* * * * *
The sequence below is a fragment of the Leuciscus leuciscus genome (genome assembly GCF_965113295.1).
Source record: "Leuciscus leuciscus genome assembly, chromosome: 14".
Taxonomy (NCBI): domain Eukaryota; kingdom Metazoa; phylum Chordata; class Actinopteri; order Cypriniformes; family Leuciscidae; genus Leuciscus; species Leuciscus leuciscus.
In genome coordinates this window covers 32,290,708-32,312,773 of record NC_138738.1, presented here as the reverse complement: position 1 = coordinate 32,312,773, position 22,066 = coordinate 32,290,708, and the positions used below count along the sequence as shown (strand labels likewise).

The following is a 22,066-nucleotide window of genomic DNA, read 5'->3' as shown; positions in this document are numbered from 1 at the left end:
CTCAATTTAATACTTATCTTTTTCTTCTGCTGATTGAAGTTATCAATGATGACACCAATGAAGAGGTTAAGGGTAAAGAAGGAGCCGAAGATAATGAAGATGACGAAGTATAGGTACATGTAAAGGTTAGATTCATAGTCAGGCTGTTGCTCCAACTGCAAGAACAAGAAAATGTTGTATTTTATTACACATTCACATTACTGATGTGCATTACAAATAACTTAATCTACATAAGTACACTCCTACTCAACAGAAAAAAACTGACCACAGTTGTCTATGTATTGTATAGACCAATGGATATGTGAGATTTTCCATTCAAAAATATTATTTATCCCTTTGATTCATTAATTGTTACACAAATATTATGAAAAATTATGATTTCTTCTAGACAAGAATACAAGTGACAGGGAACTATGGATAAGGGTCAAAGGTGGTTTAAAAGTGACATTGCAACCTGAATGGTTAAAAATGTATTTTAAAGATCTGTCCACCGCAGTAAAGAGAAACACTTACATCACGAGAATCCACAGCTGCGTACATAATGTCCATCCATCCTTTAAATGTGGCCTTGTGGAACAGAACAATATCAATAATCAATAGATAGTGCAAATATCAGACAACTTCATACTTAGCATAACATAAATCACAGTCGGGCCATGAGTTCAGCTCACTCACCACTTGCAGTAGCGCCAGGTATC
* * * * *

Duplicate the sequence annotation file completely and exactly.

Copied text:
The sequence below is a fragment of the Leuciscus leuciscus genome (genome assembly GCF_965113295.1).
Source record: "Leuciscus leuciscus genome assembly, chromosome: 14".
Taxonomy (NCBI): domain Eukaryota; kingdom Metazoa; phylum Chordata; class Actinopteri; order Cypriniformes; family Leuciscidae; genus Leuciscus; species Leuciscus leuciscus.
In genome coordinates this window covers 32,290,708-32,312,773 of record NC_138738.1, presented here as the reverse complement: position 1 = coordinate 32,312,773, position 22,066 = coordinate 32,290,708, and the positions used below count along the sequence as shown (strand labels likewise).

The following is a 22,066-nucleotide window of genomic DNA, read 5'->3' as shown; positions in this document are numbered from 1 at the left end:
CTCAATTTAATACTTATCTTTTTCTTCTGCTGATTGAAGTTATCAATGATGACACCAATGAAGAGGTTAAGGGTAAAGAAGGAGCCGAAGATAATGAAGATGACGAAGTATAGGTACATGTAAAGGTTAGATTCATAGTCAGGCTGTTGCTCCAACTGCAAGAACAAGAAAATGTTGTATTTTATTACACATTCACATTACTGATGTGCATTACAAATAACTTAATCTACATAAGTACACTCCTACTCAACAGAAAAAAACTGACCACAGTTGTCTATGTATTGTATAGACCAATGGATATGTGAGATTTTCCATTCAAAAATATTATTTATCCCTTTGATTCATTAATTGTTACACAAATATTATGAAAAATTATGATTTCTTCTAGACAAGAATACAAGTGACAGGGAACTATGGATAAGGGTCAAAGGTGGTTTAAAAGTGACATTGCAACCTGAATGGTTAAAAATGTATTTTAAAGATCTGTCCACCGCAGTAAAGAGAAACACTTACATCACGAGAATCCACAGCTGCGTACATAATGTCCATCCATCCTTTAAATGTGGCCTTGTGGAACAGAACAATATCAATAATCAATAGATAGTGCAAATATCAGACAACTTCATACTTAGCATAACATAAATCACAGTCGGGCCATGAGTTCAGCTCACTCACCACTTGCAGTAGCGCCAGGTATC